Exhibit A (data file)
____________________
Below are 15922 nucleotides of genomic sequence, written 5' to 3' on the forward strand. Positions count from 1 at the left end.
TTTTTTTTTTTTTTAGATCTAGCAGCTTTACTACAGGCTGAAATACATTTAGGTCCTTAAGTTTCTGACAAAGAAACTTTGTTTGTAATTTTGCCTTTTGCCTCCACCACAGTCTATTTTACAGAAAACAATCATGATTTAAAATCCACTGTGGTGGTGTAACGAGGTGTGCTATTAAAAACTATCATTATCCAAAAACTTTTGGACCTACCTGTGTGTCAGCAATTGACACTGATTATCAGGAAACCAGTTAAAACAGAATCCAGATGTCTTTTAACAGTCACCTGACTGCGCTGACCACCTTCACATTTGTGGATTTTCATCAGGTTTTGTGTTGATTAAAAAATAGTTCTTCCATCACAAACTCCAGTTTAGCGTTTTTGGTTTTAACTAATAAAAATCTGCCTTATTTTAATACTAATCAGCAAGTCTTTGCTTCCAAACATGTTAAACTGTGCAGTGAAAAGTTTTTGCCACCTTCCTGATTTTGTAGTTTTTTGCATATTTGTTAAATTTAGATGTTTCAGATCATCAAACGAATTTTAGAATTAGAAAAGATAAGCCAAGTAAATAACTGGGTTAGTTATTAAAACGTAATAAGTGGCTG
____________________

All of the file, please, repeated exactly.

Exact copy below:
Below are 15922 nucleotides of genomic sequence, written 5' to 3' on the forward strand. Positions count from 1 at the left end.
TTTTTTTTTTTTTTAGATCTAGCAGCTTTACTACAGGCTGAAATACATTTAGGTCCTTAAGTTTCTGACAAAGAAACTTTGTTTGTAATTTTGCCTTTTGCCTCCACCACAGTCTATTTTACAGAAAACAATCATGATTTAAAATCCACTGTGGTGGTGTAACGAGGTGTGCTATTAAAAACTATCATTATCCAAAAACTTTTGGACCTACCTGTGTGTCAGCAATTGACACTGATTATCAGGAAACCAGTTAAAACAGAATCCAGATGTCTTTTAACAGTCACCTGACTGCGCTGACCACCTTCACATTTGTGGATTTTCATCAGGTTTTGTGTTGATTAAAAAATAGTTCTTCCATCACAAACTCCAGTTTAGCGTTTTTGGTTTTAACTAATAAAAATCTGCCTTATTTTAATACTAATCAGCAAGTCTTTGCTTCCAAACATGTTAAACTGTGCAGTGAAAAGTTTTTGCCACCTTCCTGATTTTGTAGTTTTTTGCATATTTGTTAAATTTAGATGTTTCAGATCATCAAACGAATTTTAGAATTAGAAAAGATAAGCCAAGTAAATAACTGGGTTAGTTATTAAAACGTAATAAGTGGCTG